Experiment 1: Leg angles gradually increased with repeated trials (main effect of trials p=0.000). The instruction group exhibited on average 5.945 degrees larger leg angles than the no-instruction group (main effect of group, F1,16=5.945, p=0.027, Fig. 1A). This difference remained relatively constant across trials, as indicated by an absent group*trial interaction effect (p=0.507). 88% of all the trials of T1 for the instruction group were performed with a single step compared to 41% for the no-instruction group, but this difference did not reach significance (p=0.272). However, at T2, 99% of the trials were completed with one step for the instruction group compared to again 41% for the no-instruction group, which was significant lower (p=0.012). The no-instruction group needed 3° larger leg angles in reaching the 50% probability of single stepping compared to the instruction group. Experiment 2: In 7 of the 10 pairs, the AO participant showed larger leg angles at the first trial compared to the participant of the control group. The control group showed a mean leg angle of 2.04° ± 8.93° versus 9.17° ± 7.21° in the AO group, which accounts for a difference of 7.14° (p=0.029, Fig. 1B). For the first trial, 50% of the AO group completed in single stepping compared to only 10% of the controls which approached significance between groups (p=0.051). Across all trials, single stepping rates were not significantly different with 95% single step for the AO group versus 76% for the control group (p=0.570).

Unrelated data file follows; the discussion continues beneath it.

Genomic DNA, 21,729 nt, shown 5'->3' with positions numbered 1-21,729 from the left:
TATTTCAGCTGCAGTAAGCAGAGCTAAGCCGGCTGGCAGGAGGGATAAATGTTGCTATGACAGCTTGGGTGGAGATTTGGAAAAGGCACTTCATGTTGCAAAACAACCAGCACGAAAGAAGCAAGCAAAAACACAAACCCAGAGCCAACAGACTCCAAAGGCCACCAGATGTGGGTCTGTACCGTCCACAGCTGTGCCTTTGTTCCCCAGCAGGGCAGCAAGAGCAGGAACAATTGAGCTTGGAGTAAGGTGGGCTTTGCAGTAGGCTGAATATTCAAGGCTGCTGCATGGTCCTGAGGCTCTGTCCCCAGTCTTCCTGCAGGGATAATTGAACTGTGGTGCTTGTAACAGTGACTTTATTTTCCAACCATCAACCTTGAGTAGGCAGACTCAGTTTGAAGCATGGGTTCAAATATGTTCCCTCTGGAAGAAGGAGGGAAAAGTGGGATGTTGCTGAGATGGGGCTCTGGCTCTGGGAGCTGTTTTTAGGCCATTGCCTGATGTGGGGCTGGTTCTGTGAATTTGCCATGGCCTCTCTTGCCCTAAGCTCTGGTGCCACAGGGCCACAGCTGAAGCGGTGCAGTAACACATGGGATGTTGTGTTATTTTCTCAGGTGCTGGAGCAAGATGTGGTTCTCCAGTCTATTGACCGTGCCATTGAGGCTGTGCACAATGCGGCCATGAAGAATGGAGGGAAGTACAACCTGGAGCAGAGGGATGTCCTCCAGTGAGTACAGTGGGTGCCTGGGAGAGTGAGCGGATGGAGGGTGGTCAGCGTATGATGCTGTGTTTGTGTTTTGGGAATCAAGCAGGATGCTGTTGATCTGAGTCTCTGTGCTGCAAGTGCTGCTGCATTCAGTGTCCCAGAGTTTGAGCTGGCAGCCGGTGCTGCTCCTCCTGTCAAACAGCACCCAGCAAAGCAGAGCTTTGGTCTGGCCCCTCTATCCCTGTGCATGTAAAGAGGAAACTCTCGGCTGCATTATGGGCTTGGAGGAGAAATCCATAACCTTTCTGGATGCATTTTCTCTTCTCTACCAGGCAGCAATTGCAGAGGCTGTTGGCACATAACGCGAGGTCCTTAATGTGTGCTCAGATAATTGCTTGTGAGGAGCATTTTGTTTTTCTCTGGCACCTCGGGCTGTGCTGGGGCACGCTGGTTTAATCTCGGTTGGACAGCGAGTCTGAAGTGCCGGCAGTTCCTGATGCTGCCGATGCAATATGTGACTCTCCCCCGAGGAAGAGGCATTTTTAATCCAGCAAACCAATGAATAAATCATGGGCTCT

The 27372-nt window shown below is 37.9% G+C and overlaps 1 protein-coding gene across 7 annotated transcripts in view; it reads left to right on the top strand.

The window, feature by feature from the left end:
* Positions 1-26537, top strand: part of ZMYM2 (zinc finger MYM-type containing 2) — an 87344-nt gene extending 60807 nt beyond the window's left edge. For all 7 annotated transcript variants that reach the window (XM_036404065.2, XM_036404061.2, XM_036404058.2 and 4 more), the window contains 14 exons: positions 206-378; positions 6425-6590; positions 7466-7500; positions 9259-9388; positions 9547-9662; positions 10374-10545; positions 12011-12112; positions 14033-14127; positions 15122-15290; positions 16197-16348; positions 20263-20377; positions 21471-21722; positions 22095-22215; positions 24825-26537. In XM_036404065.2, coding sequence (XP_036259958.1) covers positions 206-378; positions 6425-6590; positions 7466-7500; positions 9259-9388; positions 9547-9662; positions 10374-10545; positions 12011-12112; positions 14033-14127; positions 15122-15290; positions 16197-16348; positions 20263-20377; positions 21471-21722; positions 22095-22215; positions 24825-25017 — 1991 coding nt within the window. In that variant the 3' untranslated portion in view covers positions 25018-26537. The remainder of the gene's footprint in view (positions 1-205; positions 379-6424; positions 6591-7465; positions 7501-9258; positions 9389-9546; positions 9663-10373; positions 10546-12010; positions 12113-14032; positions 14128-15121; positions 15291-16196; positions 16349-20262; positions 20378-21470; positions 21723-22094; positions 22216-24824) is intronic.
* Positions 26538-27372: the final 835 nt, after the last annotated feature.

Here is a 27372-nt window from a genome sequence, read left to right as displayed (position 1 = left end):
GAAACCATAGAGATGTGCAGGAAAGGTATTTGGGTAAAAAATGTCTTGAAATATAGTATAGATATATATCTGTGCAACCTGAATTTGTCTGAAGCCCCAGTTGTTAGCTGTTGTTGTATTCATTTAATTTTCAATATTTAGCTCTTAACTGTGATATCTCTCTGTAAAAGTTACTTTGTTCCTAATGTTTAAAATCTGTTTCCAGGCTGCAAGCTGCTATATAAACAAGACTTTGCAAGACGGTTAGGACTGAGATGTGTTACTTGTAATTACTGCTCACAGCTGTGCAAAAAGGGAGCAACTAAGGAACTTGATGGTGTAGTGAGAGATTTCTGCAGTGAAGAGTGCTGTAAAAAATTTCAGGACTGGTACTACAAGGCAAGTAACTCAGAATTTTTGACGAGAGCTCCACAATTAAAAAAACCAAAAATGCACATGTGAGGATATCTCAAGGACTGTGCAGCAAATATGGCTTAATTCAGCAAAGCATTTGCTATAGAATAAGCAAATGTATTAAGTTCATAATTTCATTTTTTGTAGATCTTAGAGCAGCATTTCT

This first experiment shows that instruction contributes to optimizing the way of learning from perturbation based balance training in posterior directions. The effect of more multiple-step balance recovery responses without instruction makes it plausible that a preplanned strategy occurred [6]. This is supported by our finding that the leg angle without instruction has a lower predictive value for single stepping. Another explanation can be that the second steps during responses were not necessary as a compensatory step, but that participants simply felt more comfortable doing so [7]. The lower predictive value for single stepping may also be due to instruction not only having an influence on the leg angle, but on the trunk angle as well. It may be that the trunk angles were less favorable in the absence of instruction which makes it biomechanically harder to react with one step. Action observation combined with motor imagery gives an additional benefit for these balance recovery responses at the very first trial which indicates a promising future within falls prevention. This effect may (at least partly) be explained by a reduced startle reflex. Exaggerated postural responses, likely caused by startle reflex activity counteract the effectiveness of balance recovery [8]. Further research should focus on if the beneficial effects of action observation would generalize across perturbations direction. In addition, it would be interesting to determine the effect when real life observations are absent, in the way of showing balance reactions via a video. This approach would enable providing interventions for improving balance to patients who were otherwise not able to sustain a physical perturbation-based balance training. In conclusion, the results of this study gives more insight concerning the way in which people learn from balance perturbations. This knowledge can be used for optimizing balance training programs.